Working character by character in Haskell

Albert Lai
18 Oct 2001 20:42:55 -0400

"Andre W B Furtado" <> writes:


> For example, suppose function doSomeStuffWith returns its own parameter.
> Using a 1.5MB file in this case, the Haskell program ends in almost 5
> seconds, while the C program ends in less than 0.5 seconds... Is my Haskell
> program too bad implemented? (I'm using GHC 4.08-1 under a Windows 98
> platform.)

I indeed think that your Haskell program is inefficient and is not a
translation of your C program.  It reverses a huge string, which takes
not only execution time but also garbage collection time and memory,
which entails even more time for OS overhead and swapping out other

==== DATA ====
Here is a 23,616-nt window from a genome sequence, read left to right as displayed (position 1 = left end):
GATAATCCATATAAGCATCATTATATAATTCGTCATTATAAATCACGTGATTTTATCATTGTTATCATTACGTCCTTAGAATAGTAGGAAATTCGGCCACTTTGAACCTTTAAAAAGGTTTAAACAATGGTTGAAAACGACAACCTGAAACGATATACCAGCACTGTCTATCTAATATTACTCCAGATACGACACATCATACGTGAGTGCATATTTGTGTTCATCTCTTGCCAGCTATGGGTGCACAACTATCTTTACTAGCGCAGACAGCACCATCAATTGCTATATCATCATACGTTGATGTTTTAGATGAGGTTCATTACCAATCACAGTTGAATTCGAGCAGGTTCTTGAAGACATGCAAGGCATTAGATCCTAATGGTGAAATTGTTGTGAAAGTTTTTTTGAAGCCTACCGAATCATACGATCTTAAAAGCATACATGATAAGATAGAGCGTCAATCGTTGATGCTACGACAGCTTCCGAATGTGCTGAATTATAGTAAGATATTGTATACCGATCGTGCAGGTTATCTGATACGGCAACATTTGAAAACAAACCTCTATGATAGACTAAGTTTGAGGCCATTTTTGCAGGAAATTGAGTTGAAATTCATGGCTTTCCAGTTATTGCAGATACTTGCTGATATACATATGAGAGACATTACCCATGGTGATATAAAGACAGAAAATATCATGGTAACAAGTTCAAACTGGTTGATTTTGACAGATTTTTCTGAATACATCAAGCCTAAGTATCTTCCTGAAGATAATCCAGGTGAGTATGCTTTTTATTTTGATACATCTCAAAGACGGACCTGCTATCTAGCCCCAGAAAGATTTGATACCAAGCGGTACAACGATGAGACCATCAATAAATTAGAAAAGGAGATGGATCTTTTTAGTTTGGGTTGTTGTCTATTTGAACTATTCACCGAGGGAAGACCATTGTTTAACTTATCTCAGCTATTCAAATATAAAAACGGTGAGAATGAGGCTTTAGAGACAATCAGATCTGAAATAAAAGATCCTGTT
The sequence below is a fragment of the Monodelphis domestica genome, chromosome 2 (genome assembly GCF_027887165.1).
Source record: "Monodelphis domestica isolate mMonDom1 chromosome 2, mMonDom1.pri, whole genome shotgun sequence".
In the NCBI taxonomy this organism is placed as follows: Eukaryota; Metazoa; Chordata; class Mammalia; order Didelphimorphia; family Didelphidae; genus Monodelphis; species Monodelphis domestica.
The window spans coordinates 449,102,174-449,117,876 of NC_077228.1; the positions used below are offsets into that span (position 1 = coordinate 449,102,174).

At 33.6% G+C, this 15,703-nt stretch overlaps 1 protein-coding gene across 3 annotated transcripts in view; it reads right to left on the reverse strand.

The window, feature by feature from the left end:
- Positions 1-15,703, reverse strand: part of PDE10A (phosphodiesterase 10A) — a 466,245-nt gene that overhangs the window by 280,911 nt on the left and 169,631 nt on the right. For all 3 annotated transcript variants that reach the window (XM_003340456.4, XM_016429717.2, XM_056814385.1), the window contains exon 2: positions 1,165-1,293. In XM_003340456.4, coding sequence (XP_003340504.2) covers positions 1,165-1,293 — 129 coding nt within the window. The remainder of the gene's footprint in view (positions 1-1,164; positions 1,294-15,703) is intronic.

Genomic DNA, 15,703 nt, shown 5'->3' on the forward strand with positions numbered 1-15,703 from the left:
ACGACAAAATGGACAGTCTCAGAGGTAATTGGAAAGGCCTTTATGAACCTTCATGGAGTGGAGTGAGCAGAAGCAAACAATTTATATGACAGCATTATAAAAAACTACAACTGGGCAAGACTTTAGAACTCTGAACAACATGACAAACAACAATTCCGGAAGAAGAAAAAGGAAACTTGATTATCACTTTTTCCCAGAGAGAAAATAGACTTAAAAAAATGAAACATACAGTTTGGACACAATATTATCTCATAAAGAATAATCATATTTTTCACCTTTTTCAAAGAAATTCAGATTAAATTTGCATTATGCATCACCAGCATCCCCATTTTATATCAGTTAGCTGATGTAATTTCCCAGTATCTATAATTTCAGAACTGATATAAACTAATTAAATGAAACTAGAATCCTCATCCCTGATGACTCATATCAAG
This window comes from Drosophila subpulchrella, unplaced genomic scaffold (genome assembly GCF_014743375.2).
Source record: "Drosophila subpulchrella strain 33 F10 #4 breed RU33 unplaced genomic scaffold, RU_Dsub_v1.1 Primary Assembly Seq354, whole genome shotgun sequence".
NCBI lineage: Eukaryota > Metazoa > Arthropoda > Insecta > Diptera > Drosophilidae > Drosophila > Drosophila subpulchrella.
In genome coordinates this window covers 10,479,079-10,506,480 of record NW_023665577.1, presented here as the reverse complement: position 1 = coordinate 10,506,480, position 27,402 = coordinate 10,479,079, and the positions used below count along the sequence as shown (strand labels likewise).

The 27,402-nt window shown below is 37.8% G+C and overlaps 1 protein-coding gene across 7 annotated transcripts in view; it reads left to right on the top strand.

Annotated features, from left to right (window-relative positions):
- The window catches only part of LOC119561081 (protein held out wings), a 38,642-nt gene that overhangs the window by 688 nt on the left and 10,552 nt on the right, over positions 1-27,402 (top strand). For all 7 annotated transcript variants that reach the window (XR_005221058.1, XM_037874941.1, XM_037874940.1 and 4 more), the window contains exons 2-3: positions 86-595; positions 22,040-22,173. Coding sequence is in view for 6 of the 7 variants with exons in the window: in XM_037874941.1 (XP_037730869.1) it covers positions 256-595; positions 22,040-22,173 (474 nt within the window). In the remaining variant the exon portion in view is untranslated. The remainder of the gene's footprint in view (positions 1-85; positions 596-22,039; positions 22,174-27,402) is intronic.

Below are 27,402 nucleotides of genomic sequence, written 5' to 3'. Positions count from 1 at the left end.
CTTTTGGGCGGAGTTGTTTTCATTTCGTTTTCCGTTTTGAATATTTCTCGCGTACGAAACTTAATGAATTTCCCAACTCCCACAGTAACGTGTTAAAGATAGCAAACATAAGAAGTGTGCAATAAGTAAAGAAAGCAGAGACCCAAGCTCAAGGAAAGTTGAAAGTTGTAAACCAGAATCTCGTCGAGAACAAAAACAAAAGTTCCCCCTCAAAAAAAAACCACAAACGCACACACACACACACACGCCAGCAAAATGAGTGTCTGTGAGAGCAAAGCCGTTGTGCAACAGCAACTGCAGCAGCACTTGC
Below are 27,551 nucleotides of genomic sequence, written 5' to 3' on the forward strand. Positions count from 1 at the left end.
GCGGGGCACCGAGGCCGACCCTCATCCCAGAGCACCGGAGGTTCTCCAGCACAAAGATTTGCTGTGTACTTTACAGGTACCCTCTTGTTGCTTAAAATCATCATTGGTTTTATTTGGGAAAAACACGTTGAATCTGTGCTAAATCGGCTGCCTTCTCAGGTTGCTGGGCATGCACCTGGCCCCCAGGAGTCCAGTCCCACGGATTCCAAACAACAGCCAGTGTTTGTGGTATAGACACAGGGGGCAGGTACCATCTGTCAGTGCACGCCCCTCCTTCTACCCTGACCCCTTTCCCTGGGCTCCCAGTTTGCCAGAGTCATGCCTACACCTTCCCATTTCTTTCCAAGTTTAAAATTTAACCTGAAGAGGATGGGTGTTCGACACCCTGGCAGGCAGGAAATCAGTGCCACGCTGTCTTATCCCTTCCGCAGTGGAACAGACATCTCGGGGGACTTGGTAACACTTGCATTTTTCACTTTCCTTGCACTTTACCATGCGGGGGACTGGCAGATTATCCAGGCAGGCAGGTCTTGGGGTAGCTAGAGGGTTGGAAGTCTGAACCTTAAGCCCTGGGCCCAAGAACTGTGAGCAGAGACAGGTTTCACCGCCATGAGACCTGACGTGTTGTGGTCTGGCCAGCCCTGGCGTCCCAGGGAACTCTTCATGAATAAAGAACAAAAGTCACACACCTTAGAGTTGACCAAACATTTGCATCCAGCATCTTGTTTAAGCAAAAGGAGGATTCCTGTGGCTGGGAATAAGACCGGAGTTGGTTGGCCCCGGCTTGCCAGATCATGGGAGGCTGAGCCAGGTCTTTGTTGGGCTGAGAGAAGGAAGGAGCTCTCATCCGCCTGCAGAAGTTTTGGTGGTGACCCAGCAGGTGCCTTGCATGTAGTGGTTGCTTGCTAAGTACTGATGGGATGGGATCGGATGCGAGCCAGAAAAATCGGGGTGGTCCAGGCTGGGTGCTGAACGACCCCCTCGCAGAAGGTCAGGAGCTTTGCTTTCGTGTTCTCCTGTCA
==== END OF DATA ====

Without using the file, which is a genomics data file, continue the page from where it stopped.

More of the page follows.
things in the physical memory.

(Many programmers complain "my linear-time algorithm takes just 1
second on a 100M list, so why is it taking 5 seconds on a 200M list?"
They forget that because of issues such as cache locality and virtual
memory, their computers do not scale.)

I am wondering that if doSomeStuffWith is pure-functional, why are you
writing and using copyFile instead of just using map?  I mean:

main :: IO ()
main = do
 bmFile <- openFileEx "in.txt" (BinaryMode ReadMode)
 bmString <- hGetContents bmFile
 writeFile "out.txt" (map doSomestuffWith bmString)
 hClose bmFile

Because both hGetContents and map are lazy and use O(1) memory, this
program behaves exactly as your C program plus occasional garbage
collections that don't hurt too much.  In partcular, the OS will see
no difference (although the cache does).